News and Opinion from Sisters, Oregon

News nuggets

Be careful out there. Deer rifle season is still in effect for eastern and western Cascades through November 5. Then the elk season kicks in — November 6-12 for western side hunts and November 6-14 for eastern Oregon.

Quick! How many roundabouts in Sisters? Two it is within the City limits. The obvious one that we all know and love, and the one in Cold Springs Village where North Trinity Way, Railway Ave., W. Aitken Ave., and W Allingham Ave., make the circle.

Sure sign of winter. Highway 242 (McKenzie Highway) is now closed 15 miles west of Sisters High School.

Laird completes new warehouse and production facility. Invitation-only open houses are taking place November 15-16, where invited guests can get an up-close and personal tour of the 26,000-square-foot addition to the campus. As a show of goodwill, Laird surprised all the neighboring homeowners of ClearPine with a goodie box stuffed with an assortment of the company’s products and practical gifts. The gift box was in appreciation for any inconvenience neighbors may have endured during construction of the large project.

Redmond air traffic declines. September deplanements dropped from 47,058 arrivals in August to 41,286 after eight straight months of increases. Departing passengers decreased from 51,788 August enplanements to 41,146 in September as COVID’s resurgence dampened air travel all across the United States and internationally.

Bulldozers make way for business expansion. Ground has been broken for Sisters Coffee Company’s 11,000-square-foot roasting facility in the Sun Ranch Business Park. And over at Three Peaks Industrial Park, grading has been finished for the Sisters Self Storage Annex.

Gas hits new high in Sisters. The price of regular unleaded inched up to an average of $3.86 for the four petrol stations in Sisters. Premium blends exceed $4/gallon. Gas in California climbed to $4.54 last week. Predictions for $4+ gas in Sisters by Thanksgiving are based on rising demand and shrinking inventories.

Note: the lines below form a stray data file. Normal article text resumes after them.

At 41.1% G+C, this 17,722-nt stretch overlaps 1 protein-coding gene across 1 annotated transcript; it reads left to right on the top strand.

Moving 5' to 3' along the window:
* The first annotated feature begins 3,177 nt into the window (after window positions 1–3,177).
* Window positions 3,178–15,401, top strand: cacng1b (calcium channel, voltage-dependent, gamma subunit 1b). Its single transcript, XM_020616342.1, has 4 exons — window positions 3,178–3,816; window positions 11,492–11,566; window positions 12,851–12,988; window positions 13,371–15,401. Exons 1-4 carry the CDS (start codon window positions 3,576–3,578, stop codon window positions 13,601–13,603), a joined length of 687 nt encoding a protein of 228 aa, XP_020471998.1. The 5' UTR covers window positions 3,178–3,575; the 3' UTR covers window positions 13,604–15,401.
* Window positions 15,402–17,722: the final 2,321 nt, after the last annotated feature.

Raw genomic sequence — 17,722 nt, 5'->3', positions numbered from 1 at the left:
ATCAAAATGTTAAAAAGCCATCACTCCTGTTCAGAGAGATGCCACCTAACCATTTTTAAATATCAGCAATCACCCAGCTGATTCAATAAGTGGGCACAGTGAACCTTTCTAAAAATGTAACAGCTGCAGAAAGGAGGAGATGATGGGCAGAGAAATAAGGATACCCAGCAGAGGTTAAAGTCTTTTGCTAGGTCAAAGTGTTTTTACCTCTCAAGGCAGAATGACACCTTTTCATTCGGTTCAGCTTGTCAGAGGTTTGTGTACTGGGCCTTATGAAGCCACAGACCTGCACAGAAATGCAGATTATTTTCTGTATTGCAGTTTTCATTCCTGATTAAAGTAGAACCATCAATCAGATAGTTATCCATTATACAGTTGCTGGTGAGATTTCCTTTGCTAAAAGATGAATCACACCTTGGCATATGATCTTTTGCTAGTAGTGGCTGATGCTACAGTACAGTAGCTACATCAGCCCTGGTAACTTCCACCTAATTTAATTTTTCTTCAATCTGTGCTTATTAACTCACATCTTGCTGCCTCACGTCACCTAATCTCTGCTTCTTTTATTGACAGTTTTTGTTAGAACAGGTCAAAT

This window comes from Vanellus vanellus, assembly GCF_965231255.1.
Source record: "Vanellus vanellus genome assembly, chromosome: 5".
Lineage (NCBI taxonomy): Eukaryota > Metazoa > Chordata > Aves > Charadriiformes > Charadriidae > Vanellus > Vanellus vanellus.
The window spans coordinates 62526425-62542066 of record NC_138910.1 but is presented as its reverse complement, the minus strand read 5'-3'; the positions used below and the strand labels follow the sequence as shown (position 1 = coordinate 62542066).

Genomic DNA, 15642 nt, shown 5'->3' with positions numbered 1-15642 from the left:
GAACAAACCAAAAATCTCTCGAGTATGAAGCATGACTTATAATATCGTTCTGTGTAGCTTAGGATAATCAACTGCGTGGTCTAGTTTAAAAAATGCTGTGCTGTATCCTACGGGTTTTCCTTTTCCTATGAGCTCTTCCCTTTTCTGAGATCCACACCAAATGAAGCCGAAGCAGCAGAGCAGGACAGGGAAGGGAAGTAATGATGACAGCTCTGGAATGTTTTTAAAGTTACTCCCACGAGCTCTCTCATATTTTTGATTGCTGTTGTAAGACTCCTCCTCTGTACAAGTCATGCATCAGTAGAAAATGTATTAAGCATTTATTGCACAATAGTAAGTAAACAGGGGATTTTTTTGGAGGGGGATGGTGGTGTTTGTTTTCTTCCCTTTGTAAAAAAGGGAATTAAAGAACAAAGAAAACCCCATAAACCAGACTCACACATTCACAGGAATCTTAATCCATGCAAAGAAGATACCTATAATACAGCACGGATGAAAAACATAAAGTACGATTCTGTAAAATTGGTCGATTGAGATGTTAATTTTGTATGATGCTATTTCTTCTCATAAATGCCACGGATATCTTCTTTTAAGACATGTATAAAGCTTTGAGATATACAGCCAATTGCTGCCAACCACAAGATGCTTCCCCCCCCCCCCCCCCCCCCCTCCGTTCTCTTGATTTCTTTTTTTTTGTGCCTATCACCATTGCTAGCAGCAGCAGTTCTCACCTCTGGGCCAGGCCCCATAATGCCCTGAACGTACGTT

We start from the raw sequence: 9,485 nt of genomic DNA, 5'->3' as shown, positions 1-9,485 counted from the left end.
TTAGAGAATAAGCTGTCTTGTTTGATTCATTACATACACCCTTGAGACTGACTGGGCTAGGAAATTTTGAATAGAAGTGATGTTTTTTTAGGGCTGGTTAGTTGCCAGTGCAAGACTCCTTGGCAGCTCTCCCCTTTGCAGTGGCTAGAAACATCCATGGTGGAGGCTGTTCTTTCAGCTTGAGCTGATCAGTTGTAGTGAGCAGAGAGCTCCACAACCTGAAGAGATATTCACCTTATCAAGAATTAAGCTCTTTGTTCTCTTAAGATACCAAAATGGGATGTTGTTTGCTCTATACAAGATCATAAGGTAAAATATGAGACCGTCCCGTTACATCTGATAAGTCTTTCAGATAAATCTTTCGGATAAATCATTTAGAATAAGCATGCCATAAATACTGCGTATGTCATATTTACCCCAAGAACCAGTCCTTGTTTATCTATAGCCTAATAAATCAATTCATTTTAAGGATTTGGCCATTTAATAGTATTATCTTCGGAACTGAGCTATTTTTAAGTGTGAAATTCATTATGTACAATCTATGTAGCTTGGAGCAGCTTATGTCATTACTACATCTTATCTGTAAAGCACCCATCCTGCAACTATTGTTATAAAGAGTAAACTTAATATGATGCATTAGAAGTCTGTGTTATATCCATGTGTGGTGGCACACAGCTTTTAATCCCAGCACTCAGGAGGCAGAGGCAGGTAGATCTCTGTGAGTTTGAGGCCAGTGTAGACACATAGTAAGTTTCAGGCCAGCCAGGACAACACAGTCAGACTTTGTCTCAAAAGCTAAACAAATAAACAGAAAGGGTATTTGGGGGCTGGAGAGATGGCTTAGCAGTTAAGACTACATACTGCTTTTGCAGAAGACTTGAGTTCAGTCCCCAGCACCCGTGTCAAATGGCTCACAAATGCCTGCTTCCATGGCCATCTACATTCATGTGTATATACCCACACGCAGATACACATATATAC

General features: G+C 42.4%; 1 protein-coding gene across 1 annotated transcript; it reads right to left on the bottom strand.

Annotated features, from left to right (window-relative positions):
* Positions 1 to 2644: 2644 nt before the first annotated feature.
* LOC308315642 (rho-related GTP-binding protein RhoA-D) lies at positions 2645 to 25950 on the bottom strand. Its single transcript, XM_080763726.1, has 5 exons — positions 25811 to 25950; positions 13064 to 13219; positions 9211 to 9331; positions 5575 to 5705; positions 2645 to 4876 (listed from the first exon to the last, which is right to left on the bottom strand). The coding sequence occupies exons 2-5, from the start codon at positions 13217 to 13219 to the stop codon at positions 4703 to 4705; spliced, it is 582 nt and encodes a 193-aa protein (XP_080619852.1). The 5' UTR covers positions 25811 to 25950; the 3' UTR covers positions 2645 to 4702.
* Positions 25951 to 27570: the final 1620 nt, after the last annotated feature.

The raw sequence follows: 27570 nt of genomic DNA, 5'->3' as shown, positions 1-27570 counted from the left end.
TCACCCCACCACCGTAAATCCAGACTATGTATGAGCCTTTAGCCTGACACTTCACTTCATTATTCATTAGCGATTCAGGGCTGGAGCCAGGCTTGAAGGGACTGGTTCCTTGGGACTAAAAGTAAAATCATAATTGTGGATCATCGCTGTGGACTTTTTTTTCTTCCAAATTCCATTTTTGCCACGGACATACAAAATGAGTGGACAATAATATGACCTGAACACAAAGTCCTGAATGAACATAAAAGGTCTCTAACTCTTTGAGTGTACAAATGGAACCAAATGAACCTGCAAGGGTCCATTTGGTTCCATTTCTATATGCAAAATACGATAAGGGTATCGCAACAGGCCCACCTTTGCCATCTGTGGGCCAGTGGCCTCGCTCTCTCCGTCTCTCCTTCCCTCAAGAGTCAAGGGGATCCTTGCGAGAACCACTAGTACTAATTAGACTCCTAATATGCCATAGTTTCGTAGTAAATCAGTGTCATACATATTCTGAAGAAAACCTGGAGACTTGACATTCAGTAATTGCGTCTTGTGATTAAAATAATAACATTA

Highway 22 hazardous tree removal. If you are heading to Salem or other destinations that take you over Santiam Highway, add 30 minutes at least to your plan as tree removal continues alongside the highway from last year’s devastating wildfires. Most of the timber is being salvaged and consumed by Oregon mills.

Forest Road 46 known as Clackamas-Breitenbush Scenic Byway, remains closed due to fires this past June and July.

Relief in sight for apartment shortage. The first of five 10-unit apartment buildings in Threewinds, the multiuse project behind Bi-Mart and Takoda’s, is framed, roofed, and wrapped heading for a January occupancy. When completely built out, the much-needed housing stock will offer 1-, 2-, and 3-bedroom units. It is unlikely that any will qualify as “affordable” housing by definition and with demand far outstripping supply.

River flows helped by rain. The McKenzie at Vida is running 8 percent above average at 3,790 CFS (cubic feet per second). Recent rains have increased flow by 400 CFS. The Deschutes at Madras is only 3 percent below average thanks to steady rains the last week.

The North Santiam at Mehama, on the other hand, is 45 percent below average at 2,250 CFS. The depth is 49 inches. Reservoir levels remain depressingly low. Wickiup is at 5 percent. Ochoco is 12 percent “full” and Prineville is at 19 percent of depth.

No respite for St. Charles COVID-19 cases. The hospital system is reporting 73 hospitalizations Monday, 13 of which are in ICU with 9 on ventilators. None of the 13 is fully vaccinated and seven are under age 60. Of the 73 patients, 22 are fully vaccinated. In Oregon the percentage of breakthrough cases is 23.5 percent. At St. Charles it is 21.9 percent.

A total of 1,662 cases have been reported in zip code 97759, 3.8 percent of all Deschutes County cases, representing a recent dramatic increase. Zip 97759 is 3.13 percent of the County, where the 125 deaths remain low at 0.61 percent of all cases. Jackson County, of similar size and demographics, has recorded 310 deaths, 1.34 percent, or just more than double Deschutes’ total.

Empty shelves. Employees at Bi-Mart say that it is not necessarily a supply-chain issue. The store has been understaffed and often there just aren’t enough workers to keep the shelves stocked. Next week, we will examine the supply-chain debacle.

 

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